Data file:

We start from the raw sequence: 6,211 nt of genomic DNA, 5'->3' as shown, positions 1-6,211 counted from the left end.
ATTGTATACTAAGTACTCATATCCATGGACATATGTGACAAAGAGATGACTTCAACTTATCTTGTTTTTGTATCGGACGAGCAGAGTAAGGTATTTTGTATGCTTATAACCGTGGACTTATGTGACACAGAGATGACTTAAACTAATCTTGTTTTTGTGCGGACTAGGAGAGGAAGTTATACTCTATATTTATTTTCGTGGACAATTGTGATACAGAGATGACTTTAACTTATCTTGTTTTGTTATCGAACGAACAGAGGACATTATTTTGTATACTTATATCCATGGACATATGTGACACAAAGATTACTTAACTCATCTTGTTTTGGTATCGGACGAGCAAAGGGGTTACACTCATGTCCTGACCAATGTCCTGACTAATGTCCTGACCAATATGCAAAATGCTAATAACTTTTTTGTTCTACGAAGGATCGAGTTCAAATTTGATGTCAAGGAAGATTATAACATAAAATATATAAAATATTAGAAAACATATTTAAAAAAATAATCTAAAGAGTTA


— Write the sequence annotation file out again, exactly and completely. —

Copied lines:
We start from the raw sequence: 6,211 nt of genomic DNA, 5'->3' as shown, positions 1-6,211 counted from the left end.
ATTGTATACTAAGTACTCATATCCATGGACATATGTGACAAAGAGATGACTTCAACTTATCTTGTTTTTGTATCGGACGAGCAGAGTAAGGTATTTTGTATGCTTATAACCGTGGACTTATGTGACACAGAGATGACTTAAACTAATCTTGTTTTTGTGCGGACTAGGAGAGGAAGTTATACTCTATATTTATTTTCGTGGACAATTGTGATACAGAGATGACTTTAACTTATCTTGTTTTGTTATCGAACGAACAGAGGACATTATTTTGTATACTTATATCCATGGACATATGTGACACAAAGATTACTTAACTCATCTTGTTTTGGTATCGGACGAGCAAAGGGGTTACACTCATGTCCTGACCAATGTCCTGACTAATGTCCTGACCAATATGCAAAATGCTAATAACTTTTTTGTTCTACGAAGGATCGAGTTCAAATTTGATGTCAAGGAAGATTATAACATAAAATATATAAAATATTAGAAAACATATTTAAAAAAATAATCTAAAGAGTTA